The Real Story Behind Queens Redistricting

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The gerrymandering of Queens State Assembly, State Senate and soon to be released Congressional district boundaries based upon the 2010 census is no surprise for those of us who observe our Albany state legislature.    Democratic State Assembly Speaker Sheldon Silver and Republican State Senate Majority leader Dean Skelos continue this practice going back generations.  Based upon the State Board of Elections registration figures as of November 1, 2011 — New York continues to evolve into an overwhelming Democratic bastion.  Consider that there are 5,660,246 Democrats versus 2,824,680 Republicans, 2,325,786 unaffiliated and 434,752 Independence Party registered voters.  Democrats outnumber Republicans by 2,835,568.  Ditto for Queens with 705,121 Democrats versus 136,140 Republicans along with 3,018 Conservatives, 26,723 Independence, 1,106 Green and 205,570 unaffaliated voters. The numbers just don’t afford Republicans the opportunity to gerrymander any districts in Queens.

Only Skelos, with a slim one vote margin, is nervous about the future of his caucus.  There are just not enough registered Republicans left to gerrymander a majority of Senate seats in his favor.  The proposed State Assembly, Senate and  future Congressional district lines look like a jigsaw puzzle.

Every 10 years, after the census, district lines have to be redrawn.  Past Republican  Senate majority leaders, the late Warren Anderson, Ralph Marino, and Joe Bruno cut deals with past Democratic Assembly Speakers Stanley Steingut, Stanley Fink, Mel Miller, Saul Weprin and Silver. These political back room arrangements were a quid pro quo deal preserving the status quo. Each gave the other unlimited freedom to protect and expand their respective majorities in each legislative house they controlled.

Only Queens Democratic State Assemblymember David Weprin was unhappy with the new proposed district lines.  One wonders why it was not  Weprin to be the Democratic Party candidate for the 9th Congressional District instead of fellow Albany State Assemblymember Rory Lancman.  Weprin spent $1.4 million dollars last summer in a losing effort to Republican Congressmember Bob Turner.  He might have been able to build on his name recognition for another try. Weprin certainly could have raised over $1 million from his well developed list of Pay for Play campaign contributors.  They have made numerous donations totaling several million dollars to his campaigns for various public offices since 2001.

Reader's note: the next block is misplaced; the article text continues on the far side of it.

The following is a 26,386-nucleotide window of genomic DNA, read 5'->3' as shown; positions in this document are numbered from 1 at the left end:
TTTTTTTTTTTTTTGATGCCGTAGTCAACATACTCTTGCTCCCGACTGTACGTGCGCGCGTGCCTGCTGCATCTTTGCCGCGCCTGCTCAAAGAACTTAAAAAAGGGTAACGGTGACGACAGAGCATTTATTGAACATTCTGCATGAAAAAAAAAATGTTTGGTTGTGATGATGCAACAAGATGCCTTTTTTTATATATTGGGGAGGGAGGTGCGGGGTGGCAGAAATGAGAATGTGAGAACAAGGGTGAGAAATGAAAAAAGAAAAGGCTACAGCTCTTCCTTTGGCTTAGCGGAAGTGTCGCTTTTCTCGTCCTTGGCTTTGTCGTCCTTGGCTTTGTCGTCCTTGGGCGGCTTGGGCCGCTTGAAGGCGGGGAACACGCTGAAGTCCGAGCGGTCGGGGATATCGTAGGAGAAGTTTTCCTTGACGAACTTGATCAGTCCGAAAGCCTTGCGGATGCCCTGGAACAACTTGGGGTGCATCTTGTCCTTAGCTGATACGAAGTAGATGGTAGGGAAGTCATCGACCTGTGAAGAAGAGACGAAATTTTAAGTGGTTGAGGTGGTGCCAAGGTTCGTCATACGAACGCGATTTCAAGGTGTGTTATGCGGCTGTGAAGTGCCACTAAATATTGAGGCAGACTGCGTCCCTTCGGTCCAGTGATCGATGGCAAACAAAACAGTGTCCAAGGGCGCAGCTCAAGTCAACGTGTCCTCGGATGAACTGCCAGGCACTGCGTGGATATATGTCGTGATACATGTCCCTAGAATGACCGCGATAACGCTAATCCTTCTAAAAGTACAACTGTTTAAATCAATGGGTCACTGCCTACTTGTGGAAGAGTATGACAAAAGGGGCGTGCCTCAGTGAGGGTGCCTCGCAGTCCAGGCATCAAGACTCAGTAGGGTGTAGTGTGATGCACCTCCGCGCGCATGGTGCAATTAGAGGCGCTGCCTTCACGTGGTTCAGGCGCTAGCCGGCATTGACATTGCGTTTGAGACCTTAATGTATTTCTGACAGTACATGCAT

Have Queens County Democratic boss Congressmember Joe Crowley, the Queens County Democratic Party Executive Committee and State Assembly Speaker Sheldon Silver all lost confidence in Weprin?  Is this based on former NYC Councilmember and current State Assemblymember Weprin’s long losing streak outside the comfortable confines of both the 24th State Assembly and 23rd New York City Council districts?  This includes losses for NYC Council Speaker in 2001 & 2005, State Comptroller in 2006, City Comptroller in 2009 and 2011 9th Congressional District Special Elections.

It is noteworthy that neither Crowley or Silver lifted a finger to help Weprin protect his district.  He is the only member of the Queens County Democratic Party State Assembly delegation to complain about the new district lines they have inherited.  Remember it is Silver’s staff appointees to the redistricting commission who could have intervened on Weprins behalf but elected not to.  2012 could be the twilight of David Weprin’s political career. Time will tell.